This week, October 18-23, is Cybersecurity Career Awareness Week! At CyberSN, we’re using this week to help open up the conversation around the broken career and hiring system within the cybersecurity industry. A huge part of improving cybersecurity hiring and bringing attention to cyber careers is making sure that professionals in the industry, and those who are looking to join it, have access to comprehensive, easy-to-use career planning tools.
However, the industry is relatively new and constantly evolving, so planning a cybersecurity career path can be a challenge The increase in frequency and complexity of cyber threats has forced cybersecurity organizations to change their business offerings and their teams regularly. Consequently, many jobs, such as DevSecOps and Cloud Security roles, simply did not exist ten years ago, so we have little data about common next career moves.
There is also very little common language used across roles and job descriptions in cybersecurity. Organizations often use vague titles that merge several roles, either because the detail of what’s needed for the role is unclear, or, faced with a severe talent shortage, they’re looking for one person to cover multiple roles. The industry also suffers from a lack of succession planning, insufficient budgets, and overtaxed teams due to its tight labor market; cybersecurity job postings now account for 20% of IT job postings, up 18% from 2020.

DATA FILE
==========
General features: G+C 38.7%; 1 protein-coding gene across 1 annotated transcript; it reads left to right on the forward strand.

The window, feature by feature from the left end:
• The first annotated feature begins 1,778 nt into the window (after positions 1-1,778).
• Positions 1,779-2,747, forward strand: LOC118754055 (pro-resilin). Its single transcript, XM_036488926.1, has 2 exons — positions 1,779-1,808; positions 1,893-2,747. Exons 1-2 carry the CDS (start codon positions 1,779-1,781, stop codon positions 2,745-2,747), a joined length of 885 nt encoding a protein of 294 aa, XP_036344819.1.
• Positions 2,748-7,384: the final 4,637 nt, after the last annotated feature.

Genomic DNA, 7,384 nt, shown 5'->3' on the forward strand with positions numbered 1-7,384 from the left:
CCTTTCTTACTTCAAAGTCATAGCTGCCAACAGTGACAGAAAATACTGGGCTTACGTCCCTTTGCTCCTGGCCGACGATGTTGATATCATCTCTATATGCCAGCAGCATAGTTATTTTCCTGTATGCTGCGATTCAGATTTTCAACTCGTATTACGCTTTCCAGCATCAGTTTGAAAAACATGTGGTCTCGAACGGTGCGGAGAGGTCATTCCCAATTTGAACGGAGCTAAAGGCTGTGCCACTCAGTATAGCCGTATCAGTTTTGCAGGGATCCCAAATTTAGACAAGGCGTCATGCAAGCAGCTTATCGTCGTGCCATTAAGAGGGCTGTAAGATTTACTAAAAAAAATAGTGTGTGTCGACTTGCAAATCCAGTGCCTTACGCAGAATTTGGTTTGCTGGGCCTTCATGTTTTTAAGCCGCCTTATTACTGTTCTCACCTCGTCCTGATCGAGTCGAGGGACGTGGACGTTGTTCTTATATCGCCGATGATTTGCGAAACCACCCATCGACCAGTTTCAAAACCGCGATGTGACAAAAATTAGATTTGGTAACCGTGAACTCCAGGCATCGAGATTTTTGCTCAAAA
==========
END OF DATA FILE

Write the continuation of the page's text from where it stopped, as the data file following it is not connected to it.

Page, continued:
A lack of career planning resources means that many highly-specialized cybersecurity professionals have no information about careers they can pivot to, what training they need to progress, and how they can navigate career transitions or hybrid roles.
CyberSN enables all cybersecurity professionals to plan their career path efficiently and easily in our Career Center. At CyberSN, we address the lack of language standardization with our exclusive Job Taxonomy of 45 defined cybersecurity roles. All 45 roles are featured in our Career Center, mapped into a variety of career paths by our team of cyber and recruitment experts. For example, a Security Analyst can move on to become a Cloud Security Engineer, who can then pursue a Cybersecurity Project Manager role.
Our Career Center also specifies the average salary to expect from each role and how this salary will increase, enabling cyber professionals to truly know their worth and plan their salary negotiation points. CyberSN identifies the best certifications and training courses to pursue for each role, providing the clarification that cyber staff need to embark on new pursuits and feel comfortable at work.
Only by developing a clear cyber career plan can professionals figure out the areas of expertise they’re lacking in, the experience they require, and their eventual career and life goals.
This year’s NIST Cybersecurity Career Awareness Week is calling attention to the contributions to society that cybersecurity professionals make, and the innovations they produce. The three goals of Cybersecurity Career Awareness Week align closely with our own: to inspire, engage, and inform society on cybersecurity careers, to demystify cybersecurity careers, and to develop a highly skilled and diverse workforce.
We’re encouraging everyone to participate in Cybersecurity Career Awareness Week and the CyberSN team are here to help with any mentoring opportunities, certification guidance, DEI support, or career planning.
You can visit the NIST website for more information on getting involved in Cybersecurity Career Awareness Week, or get in touch with CyberSN for more information on our cybersecurity career resources.
Visit our Career Center and explore the career pathing tool for yourself.